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When you think about your community of believers, what words come to mind? What descriptors would you apply to the group of people you share faith and do life with? What are your gatherings like? These questions apply to your church, the other organized gatherings you participate in like Bible studies or home groups, and pretty much any way you and your Christian community do life together. I hope that one of the words that comes to mind for you in describing your people is "partiers." If titles like "partiers" and "party people" are foreign to you in a Christian context, I would like to change that. I am on a mission to redeem the word "party" because I believe Christians could be the best partiers in the whole world, and that it is our God-given right, even our God-given mandate, as sons and daughters of the Most High and inheritors of eternal life to party like there is a tomorrow — and an infinite number of tomorrows to follow that.
Here are a few reasons I think Christians could be the best partiers in the world:
Christians have the best reason to party. There is no people group in the history of the world who have a better reason to party than Christians. We know the true God, and better than that, we know Him as our Father. We've been saved from the death of our sin into the life of Christ. If that's not a good reason to throw a party, I don't know what is.
We're a family. We've been saved out of orphanhood and slavery into sonship. We have a Father in God, a brother in Jesus, and the common DNA and kinship of the Holy Spirit. We've been adopted into the biggest and best family of all time. What better way is there to bond and to enjoy each other as family than partying? Healthy families know how to celebrate together.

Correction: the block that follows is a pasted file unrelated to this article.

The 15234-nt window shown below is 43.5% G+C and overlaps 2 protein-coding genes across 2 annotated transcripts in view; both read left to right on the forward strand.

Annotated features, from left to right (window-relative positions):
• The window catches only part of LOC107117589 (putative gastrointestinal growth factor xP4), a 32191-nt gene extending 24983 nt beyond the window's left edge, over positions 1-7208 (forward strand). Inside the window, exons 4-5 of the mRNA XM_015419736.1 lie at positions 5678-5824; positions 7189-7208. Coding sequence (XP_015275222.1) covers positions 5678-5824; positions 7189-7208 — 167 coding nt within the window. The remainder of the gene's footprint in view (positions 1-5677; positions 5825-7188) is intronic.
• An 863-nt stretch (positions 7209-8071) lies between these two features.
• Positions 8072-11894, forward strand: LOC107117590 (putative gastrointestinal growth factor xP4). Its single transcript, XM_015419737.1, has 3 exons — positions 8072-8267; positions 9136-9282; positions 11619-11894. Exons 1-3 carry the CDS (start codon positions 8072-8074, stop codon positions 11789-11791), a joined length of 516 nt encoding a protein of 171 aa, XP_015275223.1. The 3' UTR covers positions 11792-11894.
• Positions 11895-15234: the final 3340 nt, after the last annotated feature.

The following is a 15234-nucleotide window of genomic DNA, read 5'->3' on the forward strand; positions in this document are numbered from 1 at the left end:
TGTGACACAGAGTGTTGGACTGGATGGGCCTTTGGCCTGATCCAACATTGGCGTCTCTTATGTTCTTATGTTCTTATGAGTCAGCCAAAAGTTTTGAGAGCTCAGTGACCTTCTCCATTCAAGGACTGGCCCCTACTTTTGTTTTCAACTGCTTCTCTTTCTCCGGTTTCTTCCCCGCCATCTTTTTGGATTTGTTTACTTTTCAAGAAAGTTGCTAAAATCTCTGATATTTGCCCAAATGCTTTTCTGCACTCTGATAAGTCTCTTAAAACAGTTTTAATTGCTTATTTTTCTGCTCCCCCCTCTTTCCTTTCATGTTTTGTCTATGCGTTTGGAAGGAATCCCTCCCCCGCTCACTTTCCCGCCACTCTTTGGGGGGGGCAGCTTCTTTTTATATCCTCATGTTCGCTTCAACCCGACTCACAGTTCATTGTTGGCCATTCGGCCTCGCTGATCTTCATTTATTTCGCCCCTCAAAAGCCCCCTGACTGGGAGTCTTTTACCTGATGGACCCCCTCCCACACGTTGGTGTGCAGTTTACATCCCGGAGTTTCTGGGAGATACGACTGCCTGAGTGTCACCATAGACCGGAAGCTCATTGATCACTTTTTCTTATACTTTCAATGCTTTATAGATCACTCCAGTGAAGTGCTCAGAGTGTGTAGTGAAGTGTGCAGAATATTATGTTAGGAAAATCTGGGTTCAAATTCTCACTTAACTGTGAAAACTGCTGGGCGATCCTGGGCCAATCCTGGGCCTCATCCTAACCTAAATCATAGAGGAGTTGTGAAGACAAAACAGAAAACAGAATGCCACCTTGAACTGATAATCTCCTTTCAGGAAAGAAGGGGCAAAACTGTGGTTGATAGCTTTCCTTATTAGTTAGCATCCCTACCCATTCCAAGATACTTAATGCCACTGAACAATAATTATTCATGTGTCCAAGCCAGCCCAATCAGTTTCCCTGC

Partying breaks us out of get-'er-done mode. So often, we approach God and we approach our gathering with a mindset of list-checking, problem-solving and goal-accomplishing. We gather because we're supposed to (which I guess is better than not gathering at all). But the truth is, relationship and celebration are ends in and of themselves because they are both ways of participating in the glory of God. Sometimes it's good to just spend time with God for the sake of spending time with God and the same goes for our spiritual family. Sometimes, we just want to be together and party because we love each other. There is no better way of breaking out of a utilitarian mindset toward God and toward the church than by partying.
Partying is good practice for eternity. I mean, seriously, as crazy as it sounds, as Christians we believe we're going to be celebrating together for eternity — let's get the partying started now. Our hope in the resurrection and eternal life is a sound one. Don't be shy about celebrating that.
We experience God through each other. We love to be together because we experience grace and God's presence when we gather.
Partying is fun!
Here are a few inhibitors that prevent us from partying well: